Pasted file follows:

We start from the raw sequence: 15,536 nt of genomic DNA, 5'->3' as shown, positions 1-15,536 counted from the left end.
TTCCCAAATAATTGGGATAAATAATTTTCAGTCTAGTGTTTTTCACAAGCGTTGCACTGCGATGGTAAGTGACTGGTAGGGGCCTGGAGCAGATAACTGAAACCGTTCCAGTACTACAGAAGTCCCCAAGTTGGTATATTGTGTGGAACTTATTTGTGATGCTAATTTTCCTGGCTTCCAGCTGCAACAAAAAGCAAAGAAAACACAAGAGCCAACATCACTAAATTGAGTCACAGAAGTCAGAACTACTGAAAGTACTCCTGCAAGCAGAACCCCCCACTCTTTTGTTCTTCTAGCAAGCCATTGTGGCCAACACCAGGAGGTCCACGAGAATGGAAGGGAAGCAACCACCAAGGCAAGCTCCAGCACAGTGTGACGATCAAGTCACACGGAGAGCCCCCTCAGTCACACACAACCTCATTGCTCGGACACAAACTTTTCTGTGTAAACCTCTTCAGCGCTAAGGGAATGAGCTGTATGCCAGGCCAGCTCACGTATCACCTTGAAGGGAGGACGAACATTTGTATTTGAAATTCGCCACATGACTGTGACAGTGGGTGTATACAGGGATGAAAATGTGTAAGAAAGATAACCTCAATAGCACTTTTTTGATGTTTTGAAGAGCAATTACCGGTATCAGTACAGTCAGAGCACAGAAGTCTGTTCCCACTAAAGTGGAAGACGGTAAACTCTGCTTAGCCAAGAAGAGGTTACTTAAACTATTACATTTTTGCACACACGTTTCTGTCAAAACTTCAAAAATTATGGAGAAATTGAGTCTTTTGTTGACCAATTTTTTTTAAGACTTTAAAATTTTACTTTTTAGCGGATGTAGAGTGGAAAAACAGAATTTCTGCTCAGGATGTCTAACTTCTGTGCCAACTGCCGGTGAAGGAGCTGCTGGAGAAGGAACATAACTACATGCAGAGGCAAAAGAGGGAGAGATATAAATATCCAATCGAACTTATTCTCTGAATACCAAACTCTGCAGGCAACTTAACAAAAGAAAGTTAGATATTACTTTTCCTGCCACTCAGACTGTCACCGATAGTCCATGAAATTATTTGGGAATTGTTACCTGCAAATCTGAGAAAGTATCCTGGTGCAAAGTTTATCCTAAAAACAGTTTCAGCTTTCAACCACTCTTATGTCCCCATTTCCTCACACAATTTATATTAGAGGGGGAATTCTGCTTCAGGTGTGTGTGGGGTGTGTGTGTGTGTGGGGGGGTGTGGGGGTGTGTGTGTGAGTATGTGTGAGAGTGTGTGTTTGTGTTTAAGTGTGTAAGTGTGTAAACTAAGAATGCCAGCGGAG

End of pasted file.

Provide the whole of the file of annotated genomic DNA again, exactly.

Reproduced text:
We start from the raw sequence: 15,536 nt of genomic DNA, 5'->3' as shown, positions 1-15,536 counted from the left end.
TTCCCAAATAATTGGGATAAATAATTTTCAGTCTAGTGTTTTTCACAAGCGTTGCACTGCGATGGTAAGTGACTGGTAGGGGCCTGGAGCAGATAACTGAAACCGTTCCAGTACTACAGAAGTCCCCAAGTTGGTATATTGTGTGGAACTTATTTGTGATGCTAATTTTCCTGGCTTCCAGCTGCAACAAAAAGCAAAGAAAACACAAGAGCCAACATCACTAAATTGAGTCACAGAAGTCAGAACTACTGAAAGTACTCCTGCAAGCAGAACCCCCCACTCTTTTGTTCTTCTAGCAAGCCATTGTGGCCAACACCAGGAGGTCCACGAGAATGGAAGGGAAGCAACCACCAAGGCAAGCTCCAGCACAGTGTGACGATCAAGTCACACGGAGAGCCCCCTCAGTCACACACAACCTCATTGCTCGGACACAAACTTTTCTGTGTAAACCTCTTCAGCGCTAAGGGAATGAGCTGTATGCCAGGCCAGCTCACGTATCACCTTGAAGGGAGGACGAACATTTGTATTTGAAATTCGCCACATGACTGTGACAGTGGGTGTATACAGGGATGAAAATGTGTAAGAAAGATAACCTCAATAGCACTTTTTTGATGTTTTGAAGAGCAATTACCGGTATCAGTACAGTCAGAGCACAGAAGTCTGTTCCCACTAAAGTGGAAGACGGTAAACTCTGCTTAGCCAAGAAGAGGTTACTTAAACTATTACATTTTTGCACACACGTTTCTGTCAAAACTTCAAAAATTATGGAGAAATTGAGTCTTTTGTTGACCAATTTTTTTTAAGACTTTAAAATTTTACTTTTTAGCGGATGTAGAGTGGAAAAACAGAATTTCTGCTCAGGATGTCTAACTTCTGTGCCAACTGCCGGTGAAGGAGCTGCTGGAGAAGGAACATAACTACATGCAGAGGCAAAAGAGGGAGAGATATAAATATCCAATCGAACTTATTCTCTGAATACCAAACTCTGCAGGCAACTTAACAAAAGAAAGTTAGATATTACTTTTCCTGCCACTCAGACTGTCACCGATAGTCCATGAAATTATTTGGGAATTGTTACCTGCAAATCTGAGAAAGTATCCTGGTGCAAAGTTTATCCTAAAAACAGTTTCAGCTTTCAACCACTCTTATGTCCCCATTTCCTCACACAATTTATATTAGAGGGGGAATTCTGCTTCAGGTGTGTGTGGGGTGTGTGTGTGTGTGGGGGGGTGTGGGGGTGTGTGTGTGAGTATGTGTGAGAGTGTGTGTTTGTGTTTAAGTGTGTAAGTGTGTAAACTAAGAATGCCAGCGGAG